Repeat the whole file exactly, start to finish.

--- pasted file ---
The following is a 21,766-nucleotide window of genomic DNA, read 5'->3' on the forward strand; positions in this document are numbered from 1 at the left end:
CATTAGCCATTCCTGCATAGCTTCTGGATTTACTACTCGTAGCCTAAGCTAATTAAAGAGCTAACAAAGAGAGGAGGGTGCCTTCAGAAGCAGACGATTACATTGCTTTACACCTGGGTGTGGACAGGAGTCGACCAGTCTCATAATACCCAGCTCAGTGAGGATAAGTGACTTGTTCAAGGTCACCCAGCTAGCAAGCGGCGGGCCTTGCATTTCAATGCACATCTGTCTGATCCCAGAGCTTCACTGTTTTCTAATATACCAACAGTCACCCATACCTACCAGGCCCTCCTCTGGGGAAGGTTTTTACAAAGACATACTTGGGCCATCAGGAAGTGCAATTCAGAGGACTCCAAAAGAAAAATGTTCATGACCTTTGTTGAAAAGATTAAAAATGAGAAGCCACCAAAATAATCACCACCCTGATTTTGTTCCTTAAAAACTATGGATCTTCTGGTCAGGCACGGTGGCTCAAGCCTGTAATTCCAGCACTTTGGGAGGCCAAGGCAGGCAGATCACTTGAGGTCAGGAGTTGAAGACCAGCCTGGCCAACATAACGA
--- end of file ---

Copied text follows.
The following is a 21,766-nucleotide window of genomic DNA, read 5'->3' on the forward strand; positions in this document are numbered from 1 at the left end:
CATTAGCCATTCCTGCATAGCTTCTGGATTTACTACTCGTAGCCTAAGCTAATTAAAGAGCTAACAAAGAGAGGAGGGTGCCTTCAGAAGCAGACGATTACATTGCTTTACACCTGGGTGTGGACAGGAGTCGACCAGTCTCATAATACCCAGCTCAGTGAGGATAAGTGACTTGTTCAAGGTCACCCAGCTAGCAAGCGGCGGGCCTTGCATTTCAATGCACATCTGTCTGATCCCAGAGCTTCACTGTTTTCTAATATACCAACAGTCACCCATACCTACCAGGCCCTCCTCTGGGGAAGGTTTTTACAAAGACATACTTGGGCCATCAGGAAGTGCAATTCAGAGGACTCCAAAAGAAAAATGTTCATGACCTTTGTTGAAAAGATTAAAAATGAGAAGCCACCAAAATAATCACCACCCTGATTTTGTTCCTTAAAAACTATGGATCTTCTGGTCAGGCACGGTGGCTCAAGCCTGTAATTCCAGCACTTTGGGAGGCCAAGGCAGGCAGATCACTTGAGGTCAGGAGTTGAAGACCAGCCTGGCCAACATAACGA